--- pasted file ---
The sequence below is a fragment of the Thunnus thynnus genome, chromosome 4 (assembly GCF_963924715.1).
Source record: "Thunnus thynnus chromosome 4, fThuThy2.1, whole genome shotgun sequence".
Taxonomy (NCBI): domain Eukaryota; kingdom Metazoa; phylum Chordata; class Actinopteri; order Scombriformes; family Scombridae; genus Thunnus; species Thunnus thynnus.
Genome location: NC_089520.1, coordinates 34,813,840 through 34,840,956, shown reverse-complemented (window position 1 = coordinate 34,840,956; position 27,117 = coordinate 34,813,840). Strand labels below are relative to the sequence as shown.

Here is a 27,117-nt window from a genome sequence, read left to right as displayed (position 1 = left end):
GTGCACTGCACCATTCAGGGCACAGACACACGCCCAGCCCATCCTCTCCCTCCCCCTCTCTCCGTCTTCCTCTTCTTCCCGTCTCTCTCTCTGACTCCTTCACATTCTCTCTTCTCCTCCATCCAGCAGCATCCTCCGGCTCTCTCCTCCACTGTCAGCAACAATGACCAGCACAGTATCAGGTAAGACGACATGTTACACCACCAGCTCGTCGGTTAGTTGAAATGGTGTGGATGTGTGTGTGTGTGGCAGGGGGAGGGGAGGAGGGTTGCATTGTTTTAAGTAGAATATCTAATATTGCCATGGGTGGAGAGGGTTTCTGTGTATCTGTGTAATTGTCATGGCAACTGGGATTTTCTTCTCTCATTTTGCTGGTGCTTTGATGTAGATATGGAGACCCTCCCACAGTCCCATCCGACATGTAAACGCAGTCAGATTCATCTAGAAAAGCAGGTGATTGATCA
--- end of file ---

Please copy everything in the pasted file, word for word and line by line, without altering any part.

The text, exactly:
The sequence below is a fragment of the Thunnus thynnus genome, chromosome 4 (assembly GCF_963924715.1).
Source record: "Thunnus thynnus chromosome 4, fThuThy2.1, whole genome shotgun sequence".
Taxonomy (NCBI): domain Eukaryota; kingdom Metazoa; phylum Chordata; class Actinopteri; order Scombriformes; family Scombridae; genus Thunnus; species Thunnus thynnus.
Genome location: NC_089520.1, coordinates 34,813,840 through 34,840,956, shown reverse-complemented (window position 1 = coordinate 34,840,956; position 27,117 = coordinate 34,813,840). Strand labels below are relative to the sequence as shown.

Here is a 27,117-nt window from a genome sequence, read left to right as displayed (position 1 = left end):
GTGCACTGCACCATTCAGGGCACAGACACACGCCCAGCCCATCCTCTCCCTCCCCCTCTCTCCGTCTTCCTCTTCTTCCCGTCTCTCTCTCTGACTCCTTCACATTCTCTCTTCTCCTCCATCCAGCAGCATCCTCCGGCTCTCTCCTCCACTGTCAGCAACAATGACCAGCACAGTATCAGGTAAGACGACATGTTACACCACCAGCTCGTCGGTTAGTTGAAATGGTGTGGATGTGTGTGTGTGTGGCAGGGGGAGGGGAGGAGGGTTGCATTGTTTTAAGTAGAATATCTAATATTGCCATGGGTGGAGAGGGTTTCTGTGTATCTGTGTAATTGTCATGGCAACTGGGATTTTCTTCTCTCATTTTGCTGGTGCTTTGATGTAGATATGGAGACCCTCCCACAGTCCCATCCGACATGTAAACGCAGTCAGATTCATCTAGAAAAGCAGGTGATTGATCA